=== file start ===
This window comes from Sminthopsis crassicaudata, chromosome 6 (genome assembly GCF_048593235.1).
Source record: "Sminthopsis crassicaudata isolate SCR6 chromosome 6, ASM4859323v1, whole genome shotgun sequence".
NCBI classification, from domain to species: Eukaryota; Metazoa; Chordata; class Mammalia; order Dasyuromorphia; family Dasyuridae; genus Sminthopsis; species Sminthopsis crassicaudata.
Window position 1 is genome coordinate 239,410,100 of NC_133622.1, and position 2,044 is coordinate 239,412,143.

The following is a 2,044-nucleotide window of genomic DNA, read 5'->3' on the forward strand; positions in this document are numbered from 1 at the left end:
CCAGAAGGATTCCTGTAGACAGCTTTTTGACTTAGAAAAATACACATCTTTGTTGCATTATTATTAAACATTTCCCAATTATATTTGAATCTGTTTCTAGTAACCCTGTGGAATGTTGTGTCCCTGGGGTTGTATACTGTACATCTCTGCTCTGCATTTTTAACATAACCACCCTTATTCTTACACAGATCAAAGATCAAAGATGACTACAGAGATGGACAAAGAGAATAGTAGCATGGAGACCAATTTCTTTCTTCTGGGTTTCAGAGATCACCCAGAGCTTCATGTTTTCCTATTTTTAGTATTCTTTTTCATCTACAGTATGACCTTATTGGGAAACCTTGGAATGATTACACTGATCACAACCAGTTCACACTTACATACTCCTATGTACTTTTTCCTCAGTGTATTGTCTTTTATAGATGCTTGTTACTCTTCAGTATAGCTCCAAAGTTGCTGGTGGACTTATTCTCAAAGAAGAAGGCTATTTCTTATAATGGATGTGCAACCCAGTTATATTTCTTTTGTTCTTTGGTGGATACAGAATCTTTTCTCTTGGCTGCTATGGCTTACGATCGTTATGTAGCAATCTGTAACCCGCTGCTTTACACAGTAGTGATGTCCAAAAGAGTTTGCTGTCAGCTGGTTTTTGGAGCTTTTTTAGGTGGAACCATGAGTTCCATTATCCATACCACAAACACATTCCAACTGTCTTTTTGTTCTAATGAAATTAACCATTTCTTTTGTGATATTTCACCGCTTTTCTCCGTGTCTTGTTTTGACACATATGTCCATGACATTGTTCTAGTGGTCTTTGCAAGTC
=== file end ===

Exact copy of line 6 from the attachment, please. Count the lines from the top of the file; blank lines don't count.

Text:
CCAGAAGGATTCCTGTAGACAGCTTTTTGACTTAGAAAAATACACATCTTTGTTGCATTATTATTAAACATTTCCCAATTATATTTGAATCTGTTTCTAGTAACCCTGTGGAATGTTGTGTCCCTGGGGTTGTATACTGTACATCTCTGCTCTGCATTTTTAACATAACCACCCTTATTCTTACACAGATCAAAGATCAAAGATGACTACAGAGATGGACAAAGAGAATAGTAGCATGGAGACCAATTTCTTTCTTCTGGGTTTCAGAGATCACCCAGAGCTTCATGTTTTCCTATTTTTAGTATTCTTTTTCATCTACAGTATGACCTTATTGGGAAACCTTGGAATGATTACACTGATCACAACCAGTTCACACTTACATACTCCTATGTACTTTTTCCTCAGTGTATTGTCTTTTATAGATGCTTGTTACTCTTCAGTATAGCTCCAAAGTTGCTGGTGGACTTATTCTCAAAGAAGAAGGCTATTTCTTATAATGGATGTGCAACCCAGTTATATTTCTTTTGTTCTTTGGTGGATACAGAATCTTTTCTCTTGGCTGCTATGGCTTACGATCGTTATGTAGCAATCTGTAACCCGCTGCTTTACACAGTAGTGATGTCCAAAAGAGTTTGCTGTCAGCTGGTTTTTGGAGCTTTTTTAGGTGGAACCATGAGTTCCATTATCCATACCACAAACACATTCCAACTGTCTTTTTGTTCTAATGAAATTAACCATTTCTTTTGTGATATTTCACCGCTTTTCTCCGTGTCTTGTTTTGACACATATGTCCATGACATTGTTCTAGTGGTCTTTGCAAGTC